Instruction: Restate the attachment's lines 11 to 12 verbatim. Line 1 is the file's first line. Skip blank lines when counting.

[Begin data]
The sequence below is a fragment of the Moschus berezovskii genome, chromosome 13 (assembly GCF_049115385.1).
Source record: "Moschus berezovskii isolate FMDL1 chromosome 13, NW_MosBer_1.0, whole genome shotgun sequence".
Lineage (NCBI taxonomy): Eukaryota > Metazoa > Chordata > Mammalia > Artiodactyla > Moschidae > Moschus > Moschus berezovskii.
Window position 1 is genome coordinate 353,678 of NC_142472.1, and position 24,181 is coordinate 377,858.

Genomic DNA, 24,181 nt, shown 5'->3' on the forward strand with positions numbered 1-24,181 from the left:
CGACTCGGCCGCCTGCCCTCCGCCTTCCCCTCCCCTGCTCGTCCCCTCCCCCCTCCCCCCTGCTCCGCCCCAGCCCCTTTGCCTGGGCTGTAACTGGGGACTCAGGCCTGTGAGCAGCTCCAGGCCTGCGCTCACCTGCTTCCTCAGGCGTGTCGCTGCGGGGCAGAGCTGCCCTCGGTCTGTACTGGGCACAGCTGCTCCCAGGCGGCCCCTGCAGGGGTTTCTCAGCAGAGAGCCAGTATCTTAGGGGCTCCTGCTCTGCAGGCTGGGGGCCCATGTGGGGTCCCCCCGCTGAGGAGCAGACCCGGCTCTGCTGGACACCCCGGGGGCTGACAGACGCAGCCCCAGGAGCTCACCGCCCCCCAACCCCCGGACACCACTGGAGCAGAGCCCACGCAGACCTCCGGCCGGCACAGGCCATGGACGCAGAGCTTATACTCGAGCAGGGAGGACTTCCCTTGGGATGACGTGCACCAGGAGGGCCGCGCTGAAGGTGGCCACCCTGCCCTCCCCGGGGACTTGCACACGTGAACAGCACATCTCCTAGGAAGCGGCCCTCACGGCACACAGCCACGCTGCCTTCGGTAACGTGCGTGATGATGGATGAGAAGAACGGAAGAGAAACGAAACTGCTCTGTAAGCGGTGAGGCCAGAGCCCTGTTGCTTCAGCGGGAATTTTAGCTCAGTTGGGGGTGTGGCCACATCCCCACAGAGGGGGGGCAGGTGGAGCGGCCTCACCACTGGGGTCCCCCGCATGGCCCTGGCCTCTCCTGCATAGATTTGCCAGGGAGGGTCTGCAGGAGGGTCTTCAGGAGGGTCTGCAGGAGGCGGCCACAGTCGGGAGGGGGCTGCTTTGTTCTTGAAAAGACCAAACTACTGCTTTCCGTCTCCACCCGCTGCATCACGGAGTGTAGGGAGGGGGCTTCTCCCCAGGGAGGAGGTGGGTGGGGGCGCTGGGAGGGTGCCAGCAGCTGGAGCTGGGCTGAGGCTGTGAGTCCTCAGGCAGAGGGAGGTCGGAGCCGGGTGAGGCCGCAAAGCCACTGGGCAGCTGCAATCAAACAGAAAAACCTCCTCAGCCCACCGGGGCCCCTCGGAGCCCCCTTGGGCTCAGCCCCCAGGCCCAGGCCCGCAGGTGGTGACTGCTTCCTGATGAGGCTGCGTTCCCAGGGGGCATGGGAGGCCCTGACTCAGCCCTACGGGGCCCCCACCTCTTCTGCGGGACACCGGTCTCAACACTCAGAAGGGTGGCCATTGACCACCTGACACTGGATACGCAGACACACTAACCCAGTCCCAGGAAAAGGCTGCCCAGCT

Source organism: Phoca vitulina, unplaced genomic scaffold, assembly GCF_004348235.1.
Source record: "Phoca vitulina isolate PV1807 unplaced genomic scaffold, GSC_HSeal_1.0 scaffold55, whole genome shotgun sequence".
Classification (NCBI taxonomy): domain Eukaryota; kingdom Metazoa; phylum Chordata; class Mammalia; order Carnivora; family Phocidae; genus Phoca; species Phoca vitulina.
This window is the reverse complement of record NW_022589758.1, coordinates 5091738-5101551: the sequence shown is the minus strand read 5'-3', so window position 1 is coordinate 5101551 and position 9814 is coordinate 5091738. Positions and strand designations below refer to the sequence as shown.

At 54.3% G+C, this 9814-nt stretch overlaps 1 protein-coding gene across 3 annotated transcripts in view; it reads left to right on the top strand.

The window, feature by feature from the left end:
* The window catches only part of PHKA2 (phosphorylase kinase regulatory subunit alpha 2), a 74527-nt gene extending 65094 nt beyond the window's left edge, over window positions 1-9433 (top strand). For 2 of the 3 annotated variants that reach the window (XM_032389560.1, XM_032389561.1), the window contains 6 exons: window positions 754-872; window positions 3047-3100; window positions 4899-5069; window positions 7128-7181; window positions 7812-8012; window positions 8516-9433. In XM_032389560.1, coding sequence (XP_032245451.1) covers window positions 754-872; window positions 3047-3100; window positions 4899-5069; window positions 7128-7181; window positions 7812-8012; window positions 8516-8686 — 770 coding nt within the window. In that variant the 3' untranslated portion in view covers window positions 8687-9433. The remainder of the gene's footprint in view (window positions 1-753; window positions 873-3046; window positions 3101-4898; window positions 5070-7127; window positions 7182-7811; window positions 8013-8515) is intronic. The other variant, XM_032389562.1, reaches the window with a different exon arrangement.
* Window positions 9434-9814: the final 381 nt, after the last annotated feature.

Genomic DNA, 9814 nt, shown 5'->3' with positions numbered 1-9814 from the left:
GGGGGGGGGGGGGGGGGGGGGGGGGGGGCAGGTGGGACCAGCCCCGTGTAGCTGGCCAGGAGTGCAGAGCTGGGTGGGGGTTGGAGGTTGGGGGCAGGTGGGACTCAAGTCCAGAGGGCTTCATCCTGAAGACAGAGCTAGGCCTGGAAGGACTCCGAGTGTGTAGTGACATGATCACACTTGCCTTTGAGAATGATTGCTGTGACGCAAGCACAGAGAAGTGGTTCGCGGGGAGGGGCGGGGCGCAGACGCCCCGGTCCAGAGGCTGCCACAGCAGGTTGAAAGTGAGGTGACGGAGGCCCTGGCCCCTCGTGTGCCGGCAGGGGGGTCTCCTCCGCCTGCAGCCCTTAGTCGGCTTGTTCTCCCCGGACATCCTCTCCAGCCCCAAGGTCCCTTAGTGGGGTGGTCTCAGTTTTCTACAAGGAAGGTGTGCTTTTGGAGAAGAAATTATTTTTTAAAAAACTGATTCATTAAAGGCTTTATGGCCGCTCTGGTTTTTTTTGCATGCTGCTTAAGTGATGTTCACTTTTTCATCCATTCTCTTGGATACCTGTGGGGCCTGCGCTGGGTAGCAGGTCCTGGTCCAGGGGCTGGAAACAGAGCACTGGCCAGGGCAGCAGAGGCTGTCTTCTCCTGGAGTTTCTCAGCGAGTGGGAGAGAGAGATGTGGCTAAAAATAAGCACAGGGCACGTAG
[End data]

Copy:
At 54.3% G+C, this 9814-nt stretch overlaps 1 protein-coding gene across 3 annotated transcripts in view; it reads left to right on the top strand.

The window, feature by feature from the left end: